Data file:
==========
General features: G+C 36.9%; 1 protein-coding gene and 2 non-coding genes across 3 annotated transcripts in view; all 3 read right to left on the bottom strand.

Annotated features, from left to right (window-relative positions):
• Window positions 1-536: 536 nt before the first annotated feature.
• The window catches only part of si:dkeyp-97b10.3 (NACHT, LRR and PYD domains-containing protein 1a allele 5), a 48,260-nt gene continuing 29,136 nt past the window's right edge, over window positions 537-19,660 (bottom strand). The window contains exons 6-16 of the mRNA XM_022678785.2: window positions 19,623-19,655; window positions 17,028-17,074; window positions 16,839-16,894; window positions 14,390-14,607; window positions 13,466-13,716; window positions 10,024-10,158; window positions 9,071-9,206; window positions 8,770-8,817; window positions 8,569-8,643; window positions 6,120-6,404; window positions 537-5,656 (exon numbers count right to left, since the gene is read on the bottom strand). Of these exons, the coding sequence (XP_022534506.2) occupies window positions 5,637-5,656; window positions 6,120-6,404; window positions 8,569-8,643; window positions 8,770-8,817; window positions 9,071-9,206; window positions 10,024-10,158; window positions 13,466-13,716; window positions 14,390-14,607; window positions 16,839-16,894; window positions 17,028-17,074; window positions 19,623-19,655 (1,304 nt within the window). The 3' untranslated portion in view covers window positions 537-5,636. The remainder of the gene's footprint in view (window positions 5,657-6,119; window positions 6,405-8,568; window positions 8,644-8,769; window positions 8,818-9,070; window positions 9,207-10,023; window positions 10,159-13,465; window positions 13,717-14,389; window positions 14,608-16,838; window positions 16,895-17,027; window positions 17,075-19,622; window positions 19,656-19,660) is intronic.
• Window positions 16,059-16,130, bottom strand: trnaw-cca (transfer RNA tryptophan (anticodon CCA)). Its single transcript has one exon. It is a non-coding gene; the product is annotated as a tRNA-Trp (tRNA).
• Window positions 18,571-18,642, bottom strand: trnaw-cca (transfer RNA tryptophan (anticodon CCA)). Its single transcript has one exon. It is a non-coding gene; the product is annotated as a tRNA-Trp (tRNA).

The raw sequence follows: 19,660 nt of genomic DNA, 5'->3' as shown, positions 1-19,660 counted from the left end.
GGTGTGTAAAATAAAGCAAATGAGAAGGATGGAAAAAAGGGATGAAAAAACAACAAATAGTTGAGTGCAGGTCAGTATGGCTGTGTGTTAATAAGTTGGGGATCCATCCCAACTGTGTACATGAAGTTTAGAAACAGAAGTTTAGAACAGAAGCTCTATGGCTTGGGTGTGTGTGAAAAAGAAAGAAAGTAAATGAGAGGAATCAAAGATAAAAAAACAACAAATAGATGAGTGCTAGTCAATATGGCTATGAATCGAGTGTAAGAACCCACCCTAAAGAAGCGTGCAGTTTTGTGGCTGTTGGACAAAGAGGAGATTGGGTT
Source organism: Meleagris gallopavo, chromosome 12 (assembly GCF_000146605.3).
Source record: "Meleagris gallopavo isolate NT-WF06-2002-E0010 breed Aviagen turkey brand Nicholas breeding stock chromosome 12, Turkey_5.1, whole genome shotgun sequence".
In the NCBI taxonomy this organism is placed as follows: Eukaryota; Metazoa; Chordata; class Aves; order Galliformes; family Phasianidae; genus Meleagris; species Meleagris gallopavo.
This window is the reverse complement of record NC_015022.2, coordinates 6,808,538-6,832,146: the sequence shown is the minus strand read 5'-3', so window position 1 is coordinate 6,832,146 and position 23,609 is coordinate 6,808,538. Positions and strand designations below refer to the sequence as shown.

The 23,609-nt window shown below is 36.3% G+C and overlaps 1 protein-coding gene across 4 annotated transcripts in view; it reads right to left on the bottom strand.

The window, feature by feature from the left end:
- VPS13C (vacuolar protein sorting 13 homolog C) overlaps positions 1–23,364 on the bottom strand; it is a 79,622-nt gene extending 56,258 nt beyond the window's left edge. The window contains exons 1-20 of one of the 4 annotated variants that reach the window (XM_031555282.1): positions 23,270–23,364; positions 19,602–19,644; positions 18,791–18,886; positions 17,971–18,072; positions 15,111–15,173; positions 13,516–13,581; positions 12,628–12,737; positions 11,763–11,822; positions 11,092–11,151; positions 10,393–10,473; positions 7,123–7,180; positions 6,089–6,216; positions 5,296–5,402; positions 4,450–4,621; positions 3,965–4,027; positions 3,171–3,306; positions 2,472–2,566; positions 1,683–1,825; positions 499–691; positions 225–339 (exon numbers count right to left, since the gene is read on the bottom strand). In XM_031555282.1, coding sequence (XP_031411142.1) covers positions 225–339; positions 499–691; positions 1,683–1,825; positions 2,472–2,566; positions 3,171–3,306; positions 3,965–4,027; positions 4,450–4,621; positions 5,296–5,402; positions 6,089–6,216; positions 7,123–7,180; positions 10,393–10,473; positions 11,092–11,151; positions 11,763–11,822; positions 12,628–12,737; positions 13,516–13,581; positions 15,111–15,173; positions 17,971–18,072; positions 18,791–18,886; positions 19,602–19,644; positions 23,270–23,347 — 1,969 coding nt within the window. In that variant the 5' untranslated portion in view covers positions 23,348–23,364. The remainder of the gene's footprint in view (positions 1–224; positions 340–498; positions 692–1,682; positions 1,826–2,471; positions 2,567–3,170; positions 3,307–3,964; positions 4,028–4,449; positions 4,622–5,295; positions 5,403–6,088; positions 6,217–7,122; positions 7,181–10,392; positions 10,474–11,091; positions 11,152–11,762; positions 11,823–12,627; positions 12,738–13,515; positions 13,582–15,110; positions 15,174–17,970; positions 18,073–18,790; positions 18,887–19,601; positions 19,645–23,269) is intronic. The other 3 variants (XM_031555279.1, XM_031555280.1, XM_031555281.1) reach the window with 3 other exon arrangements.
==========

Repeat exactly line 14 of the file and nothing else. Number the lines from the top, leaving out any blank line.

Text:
The window, feature by feature from the left end: